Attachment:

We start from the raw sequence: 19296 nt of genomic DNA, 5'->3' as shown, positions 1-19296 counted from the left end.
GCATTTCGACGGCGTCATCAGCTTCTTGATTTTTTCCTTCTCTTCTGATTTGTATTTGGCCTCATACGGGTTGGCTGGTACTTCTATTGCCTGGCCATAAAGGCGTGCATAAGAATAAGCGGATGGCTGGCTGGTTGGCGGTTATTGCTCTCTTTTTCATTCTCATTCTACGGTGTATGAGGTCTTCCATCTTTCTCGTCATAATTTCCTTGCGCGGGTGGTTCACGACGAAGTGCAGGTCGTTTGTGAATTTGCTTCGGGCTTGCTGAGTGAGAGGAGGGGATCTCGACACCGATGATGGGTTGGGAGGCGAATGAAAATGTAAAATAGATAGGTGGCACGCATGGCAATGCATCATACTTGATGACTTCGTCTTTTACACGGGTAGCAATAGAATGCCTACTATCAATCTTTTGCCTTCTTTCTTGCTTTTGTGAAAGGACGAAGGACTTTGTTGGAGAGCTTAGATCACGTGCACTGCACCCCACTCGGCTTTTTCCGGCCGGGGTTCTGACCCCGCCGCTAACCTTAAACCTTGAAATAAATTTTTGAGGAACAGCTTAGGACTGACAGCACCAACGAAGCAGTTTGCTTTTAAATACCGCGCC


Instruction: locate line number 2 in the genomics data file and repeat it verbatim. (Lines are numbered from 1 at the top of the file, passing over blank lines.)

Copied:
GCATTTCGACGGCGTCATCAGCTTCTTGATTTTTTCCTTCTCTTCTGATTTGTATTTGGCCTCATACGGGTTGGCTGGTACTTCTATTGCCTGGCCATAAAGGCGTGCATAAGAATAAGCGGATGGCTGGCTGGTTGGCGGTTATTGCTCTCTTTTTCATTCTCATTCTACGGTGTATGAGGTCTTCCATCTTTCTCGTCATAATTTCCTTGCGCGGGTGGTTCACGACGAAGTGCAGGTCGTTTGTGAATTTGCTTCGGGCTTGCTGAGTGAGAGGAGGGGATCTCGACACCGATGATGGGTTGGGAGGCGAATGAAAATGTAAAATAGATAGGTGGCACGCATGGCAATGCATCATACTTGATGACTTCGTCTTTTACACGGGTAGCAATAGAATGCCTACTATCAATCTTTTGCCTTCTTTCTTGCTTTTGTGAAAGGACGAAGGACTTTGTTGGAGAGCTTAGATCACGTGCACTGCACCCCACTCGGCTTTTTCCGGCCGGGGTTCTGACCCCGCCGCTAACCTTAAACCTTGAAATAAATTTTTGAGGAACAGCTTAGGACTGACAGCACCAACGAAGCAGTTTGCTTTTAAATACCGCGCC